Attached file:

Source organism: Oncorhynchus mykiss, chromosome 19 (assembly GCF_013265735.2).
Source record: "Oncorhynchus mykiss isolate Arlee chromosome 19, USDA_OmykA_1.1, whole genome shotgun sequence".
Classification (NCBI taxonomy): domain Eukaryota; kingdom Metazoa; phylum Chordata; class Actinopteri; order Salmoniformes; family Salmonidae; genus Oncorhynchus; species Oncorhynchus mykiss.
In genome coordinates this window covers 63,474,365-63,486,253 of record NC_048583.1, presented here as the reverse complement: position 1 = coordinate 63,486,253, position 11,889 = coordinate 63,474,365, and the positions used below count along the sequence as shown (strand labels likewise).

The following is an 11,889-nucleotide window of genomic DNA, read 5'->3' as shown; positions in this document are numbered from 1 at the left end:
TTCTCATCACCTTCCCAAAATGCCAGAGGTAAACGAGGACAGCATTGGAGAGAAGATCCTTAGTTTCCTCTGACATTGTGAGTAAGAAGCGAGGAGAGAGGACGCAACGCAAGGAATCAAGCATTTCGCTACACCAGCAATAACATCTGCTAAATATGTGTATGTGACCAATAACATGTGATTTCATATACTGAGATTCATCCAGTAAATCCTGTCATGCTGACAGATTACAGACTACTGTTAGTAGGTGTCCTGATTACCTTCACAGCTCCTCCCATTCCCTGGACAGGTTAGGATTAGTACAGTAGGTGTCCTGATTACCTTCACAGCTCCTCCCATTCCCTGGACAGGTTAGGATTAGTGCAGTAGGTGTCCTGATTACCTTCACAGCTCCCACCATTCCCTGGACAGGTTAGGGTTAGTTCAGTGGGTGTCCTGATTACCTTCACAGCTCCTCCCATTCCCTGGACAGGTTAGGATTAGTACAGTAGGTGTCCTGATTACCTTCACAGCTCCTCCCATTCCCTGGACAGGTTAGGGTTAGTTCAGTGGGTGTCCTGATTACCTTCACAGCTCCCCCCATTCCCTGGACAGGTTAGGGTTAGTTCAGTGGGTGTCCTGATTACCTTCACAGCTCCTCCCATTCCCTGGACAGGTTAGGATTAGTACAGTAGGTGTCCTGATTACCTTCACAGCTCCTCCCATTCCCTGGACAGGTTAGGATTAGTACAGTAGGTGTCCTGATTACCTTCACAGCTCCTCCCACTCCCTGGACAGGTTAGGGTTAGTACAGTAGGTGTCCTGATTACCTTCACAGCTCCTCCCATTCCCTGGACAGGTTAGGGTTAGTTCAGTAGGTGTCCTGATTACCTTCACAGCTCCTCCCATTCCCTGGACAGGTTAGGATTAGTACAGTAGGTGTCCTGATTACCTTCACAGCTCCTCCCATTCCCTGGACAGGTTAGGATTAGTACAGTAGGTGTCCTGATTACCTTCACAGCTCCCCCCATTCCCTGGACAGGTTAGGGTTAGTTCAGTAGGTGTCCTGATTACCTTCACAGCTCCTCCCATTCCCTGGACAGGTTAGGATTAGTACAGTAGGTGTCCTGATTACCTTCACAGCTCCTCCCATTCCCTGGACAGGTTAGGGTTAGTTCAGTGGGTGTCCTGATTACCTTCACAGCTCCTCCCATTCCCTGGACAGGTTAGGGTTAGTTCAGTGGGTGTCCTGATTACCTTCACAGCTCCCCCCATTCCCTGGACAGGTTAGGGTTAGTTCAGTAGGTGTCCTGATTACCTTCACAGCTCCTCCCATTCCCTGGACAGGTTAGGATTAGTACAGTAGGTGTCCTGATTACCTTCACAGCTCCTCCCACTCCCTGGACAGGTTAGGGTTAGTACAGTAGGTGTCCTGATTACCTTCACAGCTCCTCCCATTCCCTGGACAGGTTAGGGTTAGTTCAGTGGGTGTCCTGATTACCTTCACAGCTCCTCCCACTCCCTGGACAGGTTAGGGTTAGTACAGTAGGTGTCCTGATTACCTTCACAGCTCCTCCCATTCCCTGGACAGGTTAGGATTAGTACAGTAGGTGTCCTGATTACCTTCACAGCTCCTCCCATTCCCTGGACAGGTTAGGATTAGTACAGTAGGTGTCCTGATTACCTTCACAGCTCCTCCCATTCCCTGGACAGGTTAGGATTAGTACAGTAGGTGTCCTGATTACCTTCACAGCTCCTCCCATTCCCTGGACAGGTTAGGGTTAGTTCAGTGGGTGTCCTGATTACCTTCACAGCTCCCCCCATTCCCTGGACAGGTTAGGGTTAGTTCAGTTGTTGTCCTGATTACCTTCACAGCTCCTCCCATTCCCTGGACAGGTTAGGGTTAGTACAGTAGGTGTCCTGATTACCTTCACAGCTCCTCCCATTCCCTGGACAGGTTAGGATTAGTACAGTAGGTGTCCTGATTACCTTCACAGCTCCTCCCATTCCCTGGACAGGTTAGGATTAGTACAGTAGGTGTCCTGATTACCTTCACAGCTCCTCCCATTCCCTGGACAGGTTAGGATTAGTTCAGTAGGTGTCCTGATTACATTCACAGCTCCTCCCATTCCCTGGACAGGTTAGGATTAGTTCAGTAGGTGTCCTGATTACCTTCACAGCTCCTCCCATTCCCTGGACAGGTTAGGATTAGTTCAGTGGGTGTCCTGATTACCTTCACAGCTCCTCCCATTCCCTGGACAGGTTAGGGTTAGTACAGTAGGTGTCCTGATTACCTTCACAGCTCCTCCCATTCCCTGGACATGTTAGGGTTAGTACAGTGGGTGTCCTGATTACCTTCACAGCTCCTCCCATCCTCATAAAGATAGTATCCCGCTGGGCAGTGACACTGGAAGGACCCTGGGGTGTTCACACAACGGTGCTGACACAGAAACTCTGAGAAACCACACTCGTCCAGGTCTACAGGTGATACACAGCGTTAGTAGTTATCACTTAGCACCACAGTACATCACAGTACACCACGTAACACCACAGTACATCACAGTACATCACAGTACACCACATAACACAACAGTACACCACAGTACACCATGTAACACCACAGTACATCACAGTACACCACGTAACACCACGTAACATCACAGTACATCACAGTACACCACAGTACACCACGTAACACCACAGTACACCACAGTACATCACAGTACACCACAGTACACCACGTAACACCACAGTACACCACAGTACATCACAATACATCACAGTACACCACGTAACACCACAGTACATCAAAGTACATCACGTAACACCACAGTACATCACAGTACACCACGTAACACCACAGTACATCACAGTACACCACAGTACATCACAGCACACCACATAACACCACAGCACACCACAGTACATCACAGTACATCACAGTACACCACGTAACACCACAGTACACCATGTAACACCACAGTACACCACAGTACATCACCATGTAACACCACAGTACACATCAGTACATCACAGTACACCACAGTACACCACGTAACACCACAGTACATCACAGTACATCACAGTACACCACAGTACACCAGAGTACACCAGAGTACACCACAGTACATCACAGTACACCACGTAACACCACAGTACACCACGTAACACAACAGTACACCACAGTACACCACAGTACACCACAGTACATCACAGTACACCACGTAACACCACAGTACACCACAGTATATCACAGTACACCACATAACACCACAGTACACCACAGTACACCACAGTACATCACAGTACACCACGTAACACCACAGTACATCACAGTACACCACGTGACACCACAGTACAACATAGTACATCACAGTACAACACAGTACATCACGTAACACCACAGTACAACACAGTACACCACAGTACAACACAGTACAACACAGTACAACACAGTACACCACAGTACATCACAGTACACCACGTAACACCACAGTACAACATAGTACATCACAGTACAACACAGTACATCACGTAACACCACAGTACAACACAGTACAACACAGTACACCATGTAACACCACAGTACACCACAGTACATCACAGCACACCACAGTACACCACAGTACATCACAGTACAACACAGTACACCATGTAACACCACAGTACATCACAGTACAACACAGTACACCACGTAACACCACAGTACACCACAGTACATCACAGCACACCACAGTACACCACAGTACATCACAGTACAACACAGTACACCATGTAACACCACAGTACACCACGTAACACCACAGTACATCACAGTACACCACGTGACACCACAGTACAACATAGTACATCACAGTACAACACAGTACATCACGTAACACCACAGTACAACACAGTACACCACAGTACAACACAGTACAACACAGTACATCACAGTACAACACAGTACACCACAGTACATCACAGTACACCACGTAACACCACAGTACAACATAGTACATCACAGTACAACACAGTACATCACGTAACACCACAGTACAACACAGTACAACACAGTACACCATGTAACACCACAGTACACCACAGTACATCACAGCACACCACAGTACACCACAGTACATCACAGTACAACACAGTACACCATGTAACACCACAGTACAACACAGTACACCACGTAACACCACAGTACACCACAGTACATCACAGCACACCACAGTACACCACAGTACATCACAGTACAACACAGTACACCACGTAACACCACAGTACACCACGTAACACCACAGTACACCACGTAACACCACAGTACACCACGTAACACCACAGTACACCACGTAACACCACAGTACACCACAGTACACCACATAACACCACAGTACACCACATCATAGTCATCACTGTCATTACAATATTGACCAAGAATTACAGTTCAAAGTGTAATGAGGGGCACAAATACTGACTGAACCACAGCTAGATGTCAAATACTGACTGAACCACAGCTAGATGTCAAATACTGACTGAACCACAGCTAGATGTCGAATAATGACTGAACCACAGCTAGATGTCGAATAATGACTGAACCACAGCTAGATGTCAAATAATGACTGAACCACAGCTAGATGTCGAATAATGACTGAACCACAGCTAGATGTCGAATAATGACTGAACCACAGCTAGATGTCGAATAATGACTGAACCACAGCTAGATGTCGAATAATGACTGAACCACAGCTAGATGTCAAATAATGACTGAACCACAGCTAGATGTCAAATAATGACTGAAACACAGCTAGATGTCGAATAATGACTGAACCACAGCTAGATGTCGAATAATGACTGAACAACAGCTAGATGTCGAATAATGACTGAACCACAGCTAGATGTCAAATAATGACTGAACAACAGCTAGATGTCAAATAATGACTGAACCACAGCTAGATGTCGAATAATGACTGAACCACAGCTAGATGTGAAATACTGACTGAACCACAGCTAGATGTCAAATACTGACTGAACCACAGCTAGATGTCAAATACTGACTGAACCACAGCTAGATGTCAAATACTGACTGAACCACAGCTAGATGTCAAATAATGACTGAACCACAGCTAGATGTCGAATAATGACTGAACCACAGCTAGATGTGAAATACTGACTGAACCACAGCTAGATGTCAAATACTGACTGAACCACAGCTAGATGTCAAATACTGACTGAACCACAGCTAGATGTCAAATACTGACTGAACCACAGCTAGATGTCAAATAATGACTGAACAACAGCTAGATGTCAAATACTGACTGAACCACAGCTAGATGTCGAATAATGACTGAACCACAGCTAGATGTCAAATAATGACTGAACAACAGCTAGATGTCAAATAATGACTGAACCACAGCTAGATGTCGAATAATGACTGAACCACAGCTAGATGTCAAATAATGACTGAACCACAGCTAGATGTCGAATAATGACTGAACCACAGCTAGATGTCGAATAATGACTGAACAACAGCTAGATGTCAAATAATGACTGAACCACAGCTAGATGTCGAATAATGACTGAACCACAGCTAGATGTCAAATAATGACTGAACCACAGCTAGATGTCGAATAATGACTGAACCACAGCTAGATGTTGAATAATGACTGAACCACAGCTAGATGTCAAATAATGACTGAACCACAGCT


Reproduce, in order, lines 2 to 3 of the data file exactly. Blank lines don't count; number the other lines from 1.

Source record: "Oncorhynchus mykiss isolate Arlee chromosome 19, USDA_OmykA_1.1, whole genome shotgun sequence".
Classification (NCBI taxonomy): domain Eukaryota; kingdom Metazoa; phylum Chordata; class Actinopteri; order Salmoniformes; family Salmonidae; genus Oncorhynchus; species Oncorhynchus mykiss.